Well that is it for me. Patching done and dusted. I gave a last effort just before I left in the hopes of a last year tick, but it was not to be.
What a year it has been. The first year that I have ever put in such a concentrated effort to BallyC and the result was the addition of a host of new species, particularly among the passerine migrants.
So a quick review is in order, (very quick, as the Christmas preparations are in full swing here in Finland...and there are owls to see!)
First up, the most notable absentees from the year list.
Number 1 has to be Short eared owl. It has been a poor year for the species in general I have found. I have only seen one, in October at Ballymacrown. And whilst there HAS been one at Ballycotton, frequenting the back bog this winter, it has failed to show for me. Usually you would connect with 2 or 3 at Ballycotton, often with birds popping up even in spring and summer. A lot of cold evenings were spent at the back bog gate in vain.
Number 2 spot goes to Marsh Harrier. I would usually manage a bird in spring at the back bog. This year I saw no Marsh Harriers anywhere in Ireland, so that eases the conscience a little.
Number 3 was the one and only Long Tailed Duck back in February. This was a sitter, which I missed because of some filthy twitching in Wexford. Lesson Learned.
Working BallyC so much was bound to add a range of new species for me. At the end of the day, despite the loss of the lake in the 90's, it remains one of Ireland's premier birding sites (though at times it can feel otherwise).
The rake of new species accumulated has a bundle of species that should be no surprise, (Redsart, Yellow browed warbler etc etc.), but there were some genuinely enjoyable species to find which did come as a surprise.
Number 1 spot goes to the most recent. Glossy Ibis. As I said, this to me was an evocative, quintessential Ballycotton species, and adding it to my list as a find was a great Christmas present.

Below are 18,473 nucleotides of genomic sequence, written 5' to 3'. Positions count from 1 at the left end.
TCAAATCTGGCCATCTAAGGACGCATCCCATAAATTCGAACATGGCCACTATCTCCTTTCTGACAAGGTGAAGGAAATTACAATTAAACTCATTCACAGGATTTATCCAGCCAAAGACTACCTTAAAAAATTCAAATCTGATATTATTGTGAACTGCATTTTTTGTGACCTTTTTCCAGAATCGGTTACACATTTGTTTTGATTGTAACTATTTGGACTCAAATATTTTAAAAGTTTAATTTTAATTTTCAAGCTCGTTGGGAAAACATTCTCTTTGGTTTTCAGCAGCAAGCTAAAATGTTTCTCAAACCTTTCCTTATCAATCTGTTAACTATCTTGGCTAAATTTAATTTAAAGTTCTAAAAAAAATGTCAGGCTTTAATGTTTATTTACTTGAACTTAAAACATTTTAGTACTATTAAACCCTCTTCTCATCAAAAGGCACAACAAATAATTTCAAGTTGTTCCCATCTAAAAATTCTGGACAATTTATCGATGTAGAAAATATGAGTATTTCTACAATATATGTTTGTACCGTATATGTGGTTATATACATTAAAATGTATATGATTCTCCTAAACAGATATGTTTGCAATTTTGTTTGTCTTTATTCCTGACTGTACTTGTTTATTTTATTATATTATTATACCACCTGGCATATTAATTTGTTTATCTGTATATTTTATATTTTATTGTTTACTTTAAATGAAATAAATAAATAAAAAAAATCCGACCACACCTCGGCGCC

Number 2 - Slavonian Grebe. 2 of them no less. Grebes are gold dust in Ballycotton. You rarely get more than two Great Crested, so having 2 little black and white gems feeding in the kelp wracks was a real treat.
Number 3 - Fea's Petrel - The species people think of for any seawatch. Nailed down on a day with ferocious wind, always a delight to see.
Number 4 - Spotted Crake - This was actually a lifer! A species that has managed to elude me on frequent trips abroad, despite the other crakes falling easily.
Number 5 - Dotterel - Just cos it's a Dotterel-
Number 6 - Surf Scoter - A Drake on a seawatch was very surprising, but the year that was in it produced a second Surfer in the bay.
Ones that got away? Well that Radde's will haunt me until I find one proper. But that Yelkouan...hmmm...remains to be seen what happens with those. Could be a retrospect candidate for best patch find? Problem is they are out there, probably commoner than we think.
The main things learned from the patch challenge is, if you want a good score...pick a top site. If you want a good comparative score, pick a top site that you have put a little effort into before..but not enough to limit your comparative score to the 90 percent mark.
Statistics are fun.
So Hyvää Joulua from Finland. A Merry Christmas to all patchers, and a best of luck for the rest of the year. It's never too late! A desert or pied wheatear could make all the difference!
My final scores rest at-